- [music/note/opinion/colors] discordante; [atmosphere] de discordia to strike a discordant note dar* la nota discordante to be discordant
withsth [formal], discordar* conalgo [formal]More example sentences
More example sentences
- You might guess that a show selected by six different people would appear discordant, reflecting a clash of outlook and taste.
- It examined the divergent and discordant forces at work in the UK at the time: Scottish, Welsh and English nationalism, as well as the Northern Ireland conflict.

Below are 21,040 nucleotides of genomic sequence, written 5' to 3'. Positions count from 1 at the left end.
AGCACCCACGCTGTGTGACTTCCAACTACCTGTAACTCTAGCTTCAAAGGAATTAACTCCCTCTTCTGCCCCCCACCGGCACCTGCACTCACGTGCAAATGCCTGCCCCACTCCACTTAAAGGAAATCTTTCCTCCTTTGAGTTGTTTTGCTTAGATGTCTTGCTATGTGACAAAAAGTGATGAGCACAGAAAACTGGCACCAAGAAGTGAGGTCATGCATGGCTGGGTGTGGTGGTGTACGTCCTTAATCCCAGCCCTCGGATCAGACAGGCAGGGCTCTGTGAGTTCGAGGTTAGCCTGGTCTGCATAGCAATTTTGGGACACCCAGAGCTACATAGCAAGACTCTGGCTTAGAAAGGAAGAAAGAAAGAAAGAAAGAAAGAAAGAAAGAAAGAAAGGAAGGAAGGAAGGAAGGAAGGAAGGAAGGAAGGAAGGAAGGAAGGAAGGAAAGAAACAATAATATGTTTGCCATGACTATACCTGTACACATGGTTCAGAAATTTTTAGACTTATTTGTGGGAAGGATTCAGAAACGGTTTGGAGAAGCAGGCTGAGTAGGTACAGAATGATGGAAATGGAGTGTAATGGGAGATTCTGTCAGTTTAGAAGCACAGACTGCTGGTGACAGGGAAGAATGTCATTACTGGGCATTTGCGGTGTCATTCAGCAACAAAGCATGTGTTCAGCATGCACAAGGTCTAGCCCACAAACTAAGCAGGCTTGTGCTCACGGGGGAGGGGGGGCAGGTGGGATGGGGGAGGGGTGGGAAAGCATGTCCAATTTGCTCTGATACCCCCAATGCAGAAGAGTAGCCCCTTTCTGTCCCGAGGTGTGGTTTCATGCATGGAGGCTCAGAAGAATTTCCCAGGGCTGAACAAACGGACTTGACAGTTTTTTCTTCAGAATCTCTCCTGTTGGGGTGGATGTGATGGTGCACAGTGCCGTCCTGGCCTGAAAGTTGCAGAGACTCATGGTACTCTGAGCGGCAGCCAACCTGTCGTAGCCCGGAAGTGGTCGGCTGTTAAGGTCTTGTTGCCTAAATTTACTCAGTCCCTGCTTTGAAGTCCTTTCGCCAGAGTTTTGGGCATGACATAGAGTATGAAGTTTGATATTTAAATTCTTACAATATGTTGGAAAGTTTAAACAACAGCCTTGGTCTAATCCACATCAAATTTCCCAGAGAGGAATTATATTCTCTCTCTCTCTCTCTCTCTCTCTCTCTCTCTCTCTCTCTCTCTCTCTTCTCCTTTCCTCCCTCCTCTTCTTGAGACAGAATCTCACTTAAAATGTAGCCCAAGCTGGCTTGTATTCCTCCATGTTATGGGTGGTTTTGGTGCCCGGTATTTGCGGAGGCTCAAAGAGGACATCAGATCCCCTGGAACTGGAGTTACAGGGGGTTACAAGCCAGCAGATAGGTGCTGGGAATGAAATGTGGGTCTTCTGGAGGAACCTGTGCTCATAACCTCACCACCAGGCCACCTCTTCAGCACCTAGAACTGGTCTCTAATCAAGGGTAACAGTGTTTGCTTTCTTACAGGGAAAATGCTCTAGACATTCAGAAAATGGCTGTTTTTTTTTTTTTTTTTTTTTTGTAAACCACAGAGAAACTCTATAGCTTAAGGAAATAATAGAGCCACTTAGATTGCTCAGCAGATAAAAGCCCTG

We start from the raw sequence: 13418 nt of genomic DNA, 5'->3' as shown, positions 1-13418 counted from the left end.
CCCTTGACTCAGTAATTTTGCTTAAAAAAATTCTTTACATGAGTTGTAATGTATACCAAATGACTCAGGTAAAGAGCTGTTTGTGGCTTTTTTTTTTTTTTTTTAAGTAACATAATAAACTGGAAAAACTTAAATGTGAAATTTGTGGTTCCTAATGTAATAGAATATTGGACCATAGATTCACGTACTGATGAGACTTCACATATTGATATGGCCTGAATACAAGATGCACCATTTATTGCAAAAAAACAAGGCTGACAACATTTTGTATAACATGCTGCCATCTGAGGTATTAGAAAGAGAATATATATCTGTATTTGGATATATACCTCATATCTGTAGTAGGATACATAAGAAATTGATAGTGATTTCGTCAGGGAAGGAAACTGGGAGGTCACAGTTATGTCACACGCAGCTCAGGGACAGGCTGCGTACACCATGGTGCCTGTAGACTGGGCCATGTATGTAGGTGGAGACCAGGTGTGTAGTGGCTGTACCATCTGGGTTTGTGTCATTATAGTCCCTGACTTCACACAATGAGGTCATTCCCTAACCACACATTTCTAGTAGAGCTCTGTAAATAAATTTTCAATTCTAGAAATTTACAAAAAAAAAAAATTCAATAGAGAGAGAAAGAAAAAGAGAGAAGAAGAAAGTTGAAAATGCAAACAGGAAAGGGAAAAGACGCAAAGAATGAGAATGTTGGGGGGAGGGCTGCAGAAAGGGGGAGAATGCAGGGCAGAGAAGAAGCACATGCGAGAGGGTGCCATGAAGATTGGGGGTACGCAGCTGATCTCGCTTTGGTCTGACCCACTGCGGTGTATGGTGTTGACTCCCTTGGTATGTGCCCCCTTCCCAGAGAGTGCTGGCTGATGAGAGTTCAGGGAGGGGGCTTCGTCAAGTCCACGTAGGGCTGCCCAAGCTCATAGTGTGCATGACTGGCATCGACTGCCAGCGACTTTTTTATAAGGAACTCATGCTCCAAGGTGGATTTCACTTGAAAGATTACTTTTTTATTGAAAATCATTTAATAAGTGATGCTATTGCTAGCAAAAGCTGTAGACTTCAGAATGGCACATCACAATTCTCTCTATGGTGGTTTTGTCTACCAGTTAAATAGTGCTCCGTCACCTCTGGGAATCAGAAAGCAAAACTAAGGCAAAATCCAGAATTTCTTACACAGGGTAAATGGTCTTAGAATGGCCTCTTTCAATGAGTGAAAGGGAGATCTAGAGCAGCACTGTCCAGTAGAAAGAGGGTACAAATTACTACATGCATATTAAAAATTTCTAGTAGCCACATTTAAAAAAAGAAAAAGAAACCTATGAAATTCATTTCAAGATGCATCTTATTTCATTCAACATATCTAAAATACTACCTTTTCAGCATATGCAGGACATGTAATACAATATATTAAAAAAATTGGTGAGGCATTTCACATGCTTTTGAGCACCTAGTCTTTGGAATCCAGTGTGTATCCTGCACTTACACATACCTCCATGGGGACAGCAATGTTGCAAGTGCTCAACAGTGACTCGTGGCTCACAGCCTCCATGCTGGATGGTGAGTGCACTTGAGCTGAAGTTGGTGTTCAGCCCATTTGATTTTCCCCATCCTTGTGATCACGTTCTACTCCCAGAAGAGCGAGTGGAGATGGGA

- As a consequence, the complex shows discordant evolutionary patterns at different levels of organization.
- Rakael frowned as a harsh, discordant sound echoed in her ears.
- Furthermore, all manner of wind instruments are used to create discordant noises that sound dangerously close to flatulence.
- Its voice grows harsh, and discordant, sounding more like two people talking at once.
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Did you know that bable (or asturiano) is a variety of Castilian spoken in Asturias? It went into decline when the kingdom of Castile achieved political dominance and imposed Castilian on what became Spain. By the twentieth century it was confined to rural areas. With the revival of Spanish regional languages